Individual patients may fare better financially if they pay for out-of-pocket for some services, rather than allowing their insurance to cover it, The Street.com has reported.
Patients who offer to pay cash--an option usually reserved for those who lack health insurance--may wind up paying just a fraction of the cost for the service if they used their coverage, according to The Street. It noted that as many as 80 percent of Americans fail to meet their annual insurance deductibles.
"If you are like many consumers, you are a long way from meeting a deductible of $4,000 or $6,000, so using your insurance to pay for a $300 ultrasound instead of paying $111 yourself offers no financial gains," the article said.
The article did note that such a practice should be avoided for major medical procedures such as surgeries, which often involve multiple providers and services, leading to a far heftier bill than for a single test or simple in-office medical procedure.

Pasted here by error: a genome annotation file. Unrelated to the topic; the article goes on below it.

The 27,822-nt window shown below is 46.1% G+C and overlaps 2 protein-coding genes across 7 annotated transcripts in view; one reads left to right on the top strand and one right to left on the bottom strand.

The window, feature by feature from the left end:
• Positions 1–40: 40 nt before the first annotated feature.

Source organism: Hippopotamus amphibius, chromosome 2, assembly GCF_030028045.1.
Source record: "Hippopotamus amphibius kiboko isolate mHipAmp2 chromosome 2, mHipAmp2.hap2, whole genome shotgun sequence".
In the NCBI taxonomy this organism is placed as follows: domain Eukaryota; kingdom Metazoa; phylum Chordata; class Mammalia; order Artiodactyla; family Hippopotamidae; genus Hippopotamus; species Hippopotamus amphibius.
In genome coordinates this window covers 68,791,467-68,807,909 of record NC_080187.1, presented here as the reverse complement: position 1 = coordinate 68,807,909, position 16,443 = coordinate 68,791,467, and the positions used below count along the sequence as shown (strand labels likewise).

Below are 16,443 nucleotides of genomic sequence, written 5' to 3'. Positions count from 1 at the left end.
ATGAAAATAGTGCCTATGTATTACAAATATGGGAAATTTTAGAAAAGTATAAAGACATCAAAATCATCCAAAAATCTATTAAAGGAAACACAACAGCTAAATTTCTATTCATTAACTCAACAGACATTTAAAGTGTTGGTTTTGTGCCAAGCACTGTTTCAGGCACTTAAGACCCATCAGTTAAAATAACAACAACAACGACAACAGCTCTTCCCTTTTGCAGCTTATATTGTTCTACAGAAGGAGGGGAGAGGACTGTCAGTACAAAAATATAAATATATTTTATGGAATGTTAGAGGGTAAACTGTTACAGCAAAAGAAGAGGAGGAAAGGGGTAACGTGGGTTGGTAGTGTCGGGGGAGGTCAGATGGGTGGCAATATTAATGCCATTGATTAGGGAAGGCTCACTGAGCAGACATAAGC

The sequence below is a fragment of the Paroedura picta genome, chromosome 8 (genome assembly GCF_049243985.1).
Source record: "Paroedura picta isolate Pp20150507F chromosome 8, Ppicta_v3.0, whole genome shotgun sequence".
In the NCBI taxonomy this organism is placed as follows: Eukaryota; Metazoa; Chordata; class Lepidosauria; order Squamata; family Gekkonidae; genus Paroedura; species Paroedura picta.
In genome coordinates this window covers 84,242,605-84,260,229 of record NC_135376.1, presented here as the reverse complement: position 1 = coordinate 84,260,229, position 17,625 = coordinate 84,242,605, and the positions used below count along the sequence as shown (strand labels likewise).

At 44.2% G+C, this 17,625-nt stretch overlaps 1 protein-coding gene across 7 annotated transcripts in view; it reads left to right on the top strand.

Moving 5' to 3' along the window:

The issue of pricing has come to the fore for ancillary services such as imaging, particularly as many hospitals have purchased imaging centers and other businesses--such as medical practices--and systematically raise prices. The impetus behind the purchases is increased competition among providers, particularly as healthcare delivery becomes increasingly more value-based.
Yet such providers are also often averse to publishing prices, because price transparency tends to drive down what they can charge for imaging. And consumers, even if they shop around for pricey services such as MRIs, may wind up with an image that is not good enough for their doctor to use.
To learn more:
- read the article